Friday, February 21, 2014

The Braves Are Locked In And Loaded With Youth

I know that I have mentioned in past posts how many teams have been locking in their young talent to long term contracts before letting them reach free agency. So far this 2014 season, the Atlanta Braves have gone way above and beyond in locking up their young talent. This offseason/spring training the Braves have extended Freddie Freeman, Julio Teheran, Craig Kimbrel, Jason Heyward and Andrelton Simmons. These are five players that are 26 years of age and under. They also join the B.J. and Justin Upton who are 29 and 26 respectively, Evan Gattis at 27. Even counting the old man in the group (Dan Uggla is 34), this is a core group that will be together for at least another two seasons.

Courtesy of Baseball Reference.com 
Heyward, Uggla and Upton are signed through the 2015 season. B.J. Upton and Kimbrel are signed through 2017. Gattis is under contractual control through 2018. Teheran is signed though 2019. Andrelton Simmons is signed through 2020. Freddie Freeman is signed until 2021. The Braves do need to address their starting pitching but then again what team in the majors doesn't. Aside from that I think the Braves are poised for some special things to come in the future.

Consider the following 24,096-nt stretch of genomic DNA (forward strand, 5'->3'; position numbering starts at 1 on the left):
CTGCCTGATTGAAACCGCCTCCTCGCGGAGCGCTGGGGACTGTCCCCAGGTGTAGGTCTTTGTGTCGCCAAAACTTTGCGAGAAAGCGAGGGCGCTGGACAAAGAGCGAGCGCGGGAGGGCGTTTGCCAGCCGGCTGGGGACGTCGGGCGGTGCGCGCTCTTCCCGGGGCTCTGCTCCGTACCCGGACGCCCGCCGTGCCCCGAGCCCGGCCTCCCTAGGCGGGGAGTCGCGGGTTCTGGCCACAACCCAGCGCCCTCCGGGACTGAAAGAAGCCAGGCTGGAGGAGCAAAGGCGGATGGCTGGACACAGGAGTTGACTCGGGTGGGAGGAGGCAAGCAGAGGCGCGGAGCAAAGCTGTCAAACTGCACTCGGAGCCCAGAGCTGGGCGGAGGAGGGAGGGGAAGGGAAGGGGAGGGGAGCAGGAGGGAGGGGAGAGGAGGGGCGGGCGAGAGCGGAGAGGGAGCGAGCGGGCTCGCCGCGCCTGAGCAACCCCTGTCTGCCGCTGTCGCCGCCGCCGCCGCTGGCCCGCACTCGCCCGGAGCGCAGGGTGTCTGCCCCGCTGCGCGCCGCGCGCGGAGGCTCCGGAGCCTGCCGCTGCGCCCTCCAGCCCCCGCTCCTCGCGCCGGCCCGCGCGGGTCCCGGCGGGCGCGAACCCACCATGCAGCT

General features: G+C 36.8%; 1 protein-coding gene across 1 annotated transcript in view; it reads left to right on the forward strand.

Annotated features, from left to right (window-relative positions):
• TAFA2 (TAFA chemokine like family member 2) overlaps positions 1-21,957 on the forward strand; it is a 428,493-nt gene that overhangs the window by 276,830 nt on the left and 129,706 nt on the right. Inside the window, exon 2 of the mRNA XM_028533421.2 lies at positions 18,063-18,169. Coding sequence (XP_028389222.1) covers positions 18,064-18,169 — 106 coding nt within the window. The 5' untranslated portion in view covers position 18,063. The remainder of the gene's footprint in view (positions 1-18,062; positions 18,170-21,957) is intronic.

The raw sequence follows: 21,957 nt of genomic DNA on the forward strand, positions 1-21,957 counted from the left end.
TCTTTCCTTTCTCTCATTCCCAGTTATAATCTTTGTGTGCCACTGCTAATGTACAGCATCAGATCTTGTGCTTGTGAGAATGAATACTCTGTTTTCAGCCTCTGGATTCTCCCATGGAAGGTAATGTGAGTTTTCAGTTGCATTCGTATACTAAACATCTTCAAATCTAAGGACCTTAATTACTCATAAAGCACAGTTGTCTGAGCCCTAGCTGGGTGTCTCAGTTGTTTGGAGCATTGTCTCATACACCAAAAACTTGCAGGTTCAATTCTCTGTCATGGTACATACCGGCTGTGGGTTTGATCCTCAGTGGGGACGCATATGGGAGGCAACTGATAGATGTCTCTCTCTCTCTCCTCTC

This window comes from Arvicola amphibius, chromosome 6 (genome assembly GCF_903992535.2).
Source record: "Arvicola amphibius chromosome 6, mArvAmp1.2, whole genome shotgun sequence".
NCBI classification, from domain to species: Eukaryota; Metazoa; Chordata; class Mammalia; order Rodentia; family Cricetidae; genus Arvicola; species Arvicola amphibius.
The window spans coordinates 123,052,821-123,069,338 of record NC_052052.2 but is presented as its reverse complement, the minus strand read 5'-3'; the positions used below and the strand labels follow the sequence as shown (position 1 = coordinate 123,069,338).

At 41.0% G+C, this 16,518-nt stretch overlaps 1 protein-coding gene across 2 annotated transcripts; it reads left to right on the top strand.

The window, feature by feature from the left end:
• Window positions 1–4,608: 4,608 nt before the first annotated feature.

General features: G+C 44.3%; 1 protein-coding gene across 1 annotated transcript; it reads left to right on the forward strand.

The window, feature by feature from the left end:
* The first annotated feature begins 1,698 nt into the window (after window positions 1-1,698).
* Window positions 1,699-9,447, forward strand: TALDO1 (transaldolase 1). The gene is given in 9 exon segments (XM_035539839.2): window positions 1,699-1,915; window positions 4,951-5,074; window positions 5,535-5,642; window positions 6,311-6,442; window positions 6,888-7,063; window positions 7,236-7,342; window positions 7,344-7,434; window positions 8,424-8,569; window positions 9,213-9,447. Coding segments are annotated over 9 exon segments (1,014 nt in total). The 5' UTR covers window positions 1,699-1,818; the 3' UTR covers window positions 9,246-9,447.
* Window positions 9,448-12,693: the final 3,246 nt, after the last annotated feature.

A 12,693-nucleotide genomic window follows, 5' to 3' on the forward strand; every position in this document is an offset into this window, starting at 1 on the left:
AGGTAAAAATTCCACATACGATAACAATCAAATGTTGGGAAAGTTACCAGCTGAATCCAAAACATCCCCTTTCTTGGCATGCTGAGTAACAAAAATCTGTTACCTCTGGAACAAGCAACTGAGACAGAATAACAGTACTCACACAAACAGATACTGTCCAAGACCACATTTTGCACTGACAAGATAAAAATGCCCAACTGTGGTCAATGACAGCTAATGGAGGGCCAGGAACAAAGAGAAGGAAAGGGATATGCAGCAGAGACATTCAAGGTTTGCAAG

I have to admit that I like how teams are locking up their talent. Though I still think a maximum of a five-year deal is ideal for Baseball contracts, giving a player who is 24 a seven or eight-year deal is much more appealing than giving a player in his 30's the same kind of deal. It is also promising to see teams making a real effort to invest in their young players by signing them long term and paying them rather than utilizing the system to just keep control of the players and letting them walk after the end of their rookie contracts. I think it sends the right message to the fan base that the team is committed to winning with their homegrown players year in and year out.

I hate to wax poetically about this, but I think that it is important that fans (especially the younger fans) grow up watching the same group of players on the field like it was in yesteryear. I understand the economic dynamics are different from then to now, but it is good to feel that young fans will be able to follow their favorite players on their teams for hopefully the player's entire career. That remains to be seen but I think the teams are not only do right by their bottom lines but by their fans as well.

Sisco Kid